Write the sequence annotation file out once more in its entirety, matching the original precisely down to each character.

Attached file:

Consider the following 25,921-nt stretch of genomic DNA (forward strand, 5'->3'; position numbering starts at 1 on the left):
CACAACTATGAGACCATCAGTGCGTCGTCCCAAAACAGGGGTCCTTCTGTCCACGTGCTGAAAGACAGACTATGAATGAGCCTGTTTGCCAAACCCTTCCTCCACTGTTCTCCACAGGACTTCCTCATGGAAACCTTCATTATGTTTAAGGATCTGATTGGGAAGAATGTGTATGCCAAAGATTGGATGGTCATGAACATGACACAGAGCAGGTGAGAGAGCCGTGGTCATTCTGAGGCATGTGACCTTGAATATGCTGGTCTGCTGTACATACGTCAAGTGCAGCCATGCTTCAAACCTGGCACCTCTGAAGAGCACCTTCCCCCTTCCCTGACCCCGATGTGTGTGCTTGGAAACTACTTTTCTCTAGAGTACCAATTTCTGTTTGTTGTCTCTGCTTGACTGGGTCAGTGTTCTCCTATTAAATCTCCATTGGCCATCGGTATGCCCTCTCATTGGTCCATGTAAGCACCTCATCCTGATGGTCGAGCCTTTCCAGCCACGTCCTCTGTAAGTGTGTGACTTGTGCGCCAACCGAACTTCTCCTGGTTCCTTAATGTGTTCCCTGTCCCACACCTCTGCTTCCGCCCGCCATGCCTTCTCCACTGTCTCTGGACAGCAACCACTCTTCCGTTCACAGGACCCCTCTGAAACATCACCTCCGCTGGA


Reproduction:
Consider the following 25,921-nt stretch of genomic DNA (forward strand, 5'->3'; position numbering starts at 1 on the left):
CACAACTATGAGACCATCAGTGCGTCGTCCCAAAACAGGGGTCCTTCTGTCCACGTGCTGAAAGACAGACTATGAATGAGCCTGTTTGCCAAACCCTTCCTCCACTGTTCTCCACAGGACTTCCTCATGGAAACCTTCATTATGTTTAAGGATCTGATTGGGAAGAATGTGTATGCCAAAGATTGGATGGTCATGAACATGACACAGAGCAGGTGAGAGAGCCGTGGTCATTCTGAGGCATGTGACCTTGAATATGCTGGTCTGCTGTACATACGTCAAGTGCAGCCATGCTTCAAACCTGGCACCTCTGAAGAGCACCTTCCCCCTTCCCTGACCCCGATGTGTGTGCTTGGAAACTACTTTTCTCTAGAGTACCAATTTCTGTTTGTTGTCTCTGCTTGACTGGGTCAGTGTTCTCCTATTAAATCTCCATTGGCCATCGGTATGCCCTCTCATTGGTCCATGTAAGCACCTCATCCTGATGGTCGAGCCTTTCCAGCCACGTCCTCTGTAAGTGTGTGACTTGTGCGCCAACCGAACTTCTCCTGGTTCCTTAATGTGTTCCCTGTCCCACACCTCTGCTTCCGCCCGCCATGCCTTCTCCACTGTCTCTGGACAGCAACCACTCTTCCGTTCACAGGACCCCTCTGAAACATCACCTCCGCTGGA